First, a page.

Sepia Tint, Sepia Cloth

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BA (Hons) Fashion and Dress History student Olivia Terry on the allure of old photographs

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Fig.1: Found photograph that epitomises the mystery observed in old photos. Author’s collection.

There is something wildly intriguing about old photographs. A singular moment, caught by chance, is suddenly trapped in time, and is immortalized by the sepia tint that encases it. The people caught in the photographs go on to live their lives, but eventually fall victim to time like everyone else, and soon a lifetime has passed, and their memory has been forgotten by those around them. Their photograph is put away in a box, and begins to collect dust and soon fades with an aged yellow, and darkness surrounds the image. But suddenly, light and air overwhelm the photograph, and it has been rediscovered. I delight in this rediscovery; I find my inspiration in everyday people from the past, found in these images. 

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Fig.2: Olivia Terry. Young and Marry. C. 2018. Watercolour, pen, and colored pencil. 5.5 x 3.5 in. Brighton.

It all began when I was digging through my grandmother’s collection of books, when I found a dusty scrapbook hidden on the bottom left corner of her bookshelf. Inside was a collection of photos of her and her family dating back to her birth in 1940. A brunette baby girl held by smiling parents on one page, was replaced by a chubby toddler on the next. The further one progressed in the photo album, the older the child got, soon turning into a young woman. But what really held my interest were the tales behind each photograph, and the people that were frozen in them. My grandmother connected each photograph with some fragmented yarn of a story, but other times, when her memory failed her, I made ones up.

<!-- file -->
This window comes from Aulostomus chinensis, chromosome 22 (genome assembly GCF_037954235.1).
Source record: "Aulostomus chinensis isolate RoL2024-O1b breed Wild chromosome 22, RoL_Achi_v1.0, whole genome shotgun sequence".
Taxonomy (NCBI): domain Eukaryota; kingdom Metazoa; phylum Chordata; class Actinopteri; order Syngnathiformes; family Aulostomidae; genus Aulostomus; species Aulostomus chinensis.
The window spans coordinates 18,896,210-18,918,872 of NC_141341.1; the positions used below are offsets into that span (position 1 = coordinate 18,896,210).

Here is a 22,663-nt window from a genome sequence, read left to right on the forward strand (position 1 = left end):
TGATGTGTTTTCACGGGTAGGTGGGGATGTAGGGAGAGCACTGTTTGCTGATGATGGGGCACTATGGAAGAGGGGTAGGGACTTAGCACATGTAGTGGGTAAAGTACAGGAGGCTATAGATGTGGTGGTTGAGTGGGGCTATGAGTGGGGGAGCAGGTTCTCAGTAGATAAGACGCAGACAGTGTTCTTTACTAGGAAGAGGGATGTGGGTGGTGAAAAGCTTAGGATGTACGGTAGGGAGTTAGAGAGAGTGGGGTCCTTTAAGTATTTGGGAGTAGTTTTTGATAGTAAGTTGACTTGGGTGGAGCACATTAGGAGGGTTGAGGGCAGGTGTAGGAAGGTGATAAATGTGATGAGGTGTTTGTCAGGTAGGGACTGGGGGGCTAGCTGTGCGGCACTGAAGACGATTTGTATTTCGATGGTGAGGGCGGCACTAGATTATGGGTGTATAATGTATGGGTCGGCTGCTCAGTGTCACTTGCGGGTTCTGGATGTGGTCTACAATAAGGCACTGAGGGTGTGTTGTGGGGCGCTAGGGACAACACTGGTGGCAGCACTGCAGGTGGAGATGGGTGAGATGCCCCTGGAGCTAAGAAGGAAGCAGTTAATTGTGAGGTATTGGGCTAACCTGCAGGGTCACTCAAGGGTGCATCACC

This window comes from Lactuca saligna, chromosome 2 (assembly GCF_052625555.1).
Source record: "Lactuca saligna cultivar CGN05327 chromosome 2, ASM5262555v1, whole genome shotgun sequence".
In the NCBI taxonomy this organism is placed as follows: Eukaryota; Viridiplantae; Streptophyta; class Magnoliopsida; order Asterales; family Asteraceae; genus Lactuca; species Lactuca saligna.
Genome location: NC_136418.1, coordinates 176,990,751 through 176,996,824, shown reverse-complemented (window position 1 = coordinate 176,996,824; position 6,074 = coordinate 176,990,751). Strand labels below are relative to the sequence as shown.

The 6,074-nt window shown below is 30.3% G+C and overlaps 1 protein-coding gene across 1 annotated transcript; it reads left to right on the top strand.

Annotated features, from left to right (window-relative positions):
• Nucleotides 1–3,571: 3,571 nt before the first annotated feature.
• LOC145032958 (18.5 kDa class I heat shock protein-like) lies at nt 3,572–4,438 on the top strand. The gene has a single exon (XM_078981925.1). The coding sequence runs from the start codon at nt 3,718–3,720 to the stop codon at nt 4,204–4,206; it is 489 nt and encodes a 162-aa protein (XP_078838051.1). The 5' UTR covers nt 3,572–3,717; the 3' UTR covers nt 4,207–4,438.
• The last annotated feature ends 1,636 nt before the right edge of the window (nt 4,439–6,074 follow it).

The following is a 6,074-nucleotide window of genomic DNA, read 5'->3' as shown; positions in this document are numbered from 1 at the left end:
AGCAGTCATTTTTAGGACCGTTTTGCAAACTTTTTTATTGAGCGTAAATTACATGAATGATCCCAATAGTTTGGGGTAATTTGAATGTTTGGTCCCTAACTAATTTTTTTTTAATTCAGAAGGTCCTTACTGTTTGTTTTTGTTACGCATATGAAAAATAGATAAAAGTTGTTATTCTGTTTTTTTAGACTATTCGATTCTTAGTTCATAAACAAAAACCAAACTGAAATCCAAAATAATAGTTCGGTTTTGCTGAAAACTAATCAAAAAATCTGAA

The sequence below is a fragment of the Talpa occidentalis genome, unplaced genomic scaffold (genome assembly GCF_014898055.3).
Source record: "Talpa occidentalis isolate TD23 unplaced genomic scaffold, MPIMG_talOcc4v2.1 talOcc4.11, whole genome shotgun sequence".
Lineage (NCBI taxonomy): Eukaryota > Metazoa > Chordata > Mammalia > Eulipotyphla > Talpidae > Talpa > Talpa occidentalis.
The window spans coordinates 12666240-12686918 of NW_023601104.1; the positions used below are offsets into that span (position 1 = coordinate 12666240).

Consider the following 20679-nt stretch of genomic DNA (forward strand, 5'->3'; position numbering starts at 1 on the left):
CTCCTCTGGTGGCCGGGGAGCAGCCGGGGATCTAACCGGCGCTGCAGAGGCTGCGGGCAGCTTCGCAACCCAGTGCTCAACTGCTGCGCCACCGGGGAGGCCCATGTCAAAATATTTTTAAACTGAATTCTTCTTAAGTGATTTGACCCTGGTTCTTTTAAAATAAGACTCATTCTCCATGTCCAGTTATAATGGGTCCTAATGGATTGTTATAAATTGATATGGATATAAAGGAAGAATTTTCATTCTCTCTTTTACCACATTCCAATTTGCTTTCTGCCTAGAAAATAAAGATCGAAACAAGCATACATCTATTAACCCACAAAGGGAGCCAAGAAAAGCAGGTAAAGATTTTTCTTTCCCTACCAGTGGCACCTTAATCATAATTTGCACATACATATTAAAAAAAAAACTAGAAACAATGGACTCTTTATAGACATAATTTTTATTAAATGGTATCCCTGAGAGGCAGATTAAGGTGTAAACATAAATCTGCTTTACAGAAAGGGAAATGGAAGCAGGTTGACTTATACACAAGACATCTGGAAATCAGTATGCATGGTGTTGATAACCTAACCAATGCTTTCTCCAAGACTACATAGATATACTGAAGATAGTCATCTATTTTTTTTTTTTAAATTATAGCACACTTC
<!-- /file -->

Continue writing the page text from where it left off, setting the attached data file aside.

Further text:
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Fig. 3: Untitled. Author’s collection.

Before I knew it, I was looking beyond my family’s photographs, and discovered the treasures that lie in antiques stores. I was able to spend hours in them sifting through faded photographs of individuals, couples, families, pondering the mystery that lies behind their eyes, and the story they each possess. What were the events that preceded the photograph being taken? Who were they? Where were they headed after the picture was taken? It was these sorts of questions that fed my creative mind in game playing, story writing and art creating. Sepia tinted photographs of woman donning calico and bonnets led me to pretend I was a pioneer woman navigating her way through the vast wilderness by a nearby copper-colored creek. A hint of a smile could inspire an entire story. Their mystery has always been my muse.

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Fig. 4: Olivia Terry. Lost in Deep Thought. C. 2018. Watercolour and pen. 5.5 x 3.5 in. Brighton.

When I attended events at my high school in Boise, Idaho, I made a point to pass the framed senior portraits of 1917, and allow my mind to wander, and consider each person’s place at the school; their social hierarchy, what clubs they may have belonged to, and possible personality traits. I am fascinated by the unknown of each person, and delight in deciphering the hints present in photographs: the expression on their faces, the chosen objects featured, the settings, and most importantly, the clothing they wore.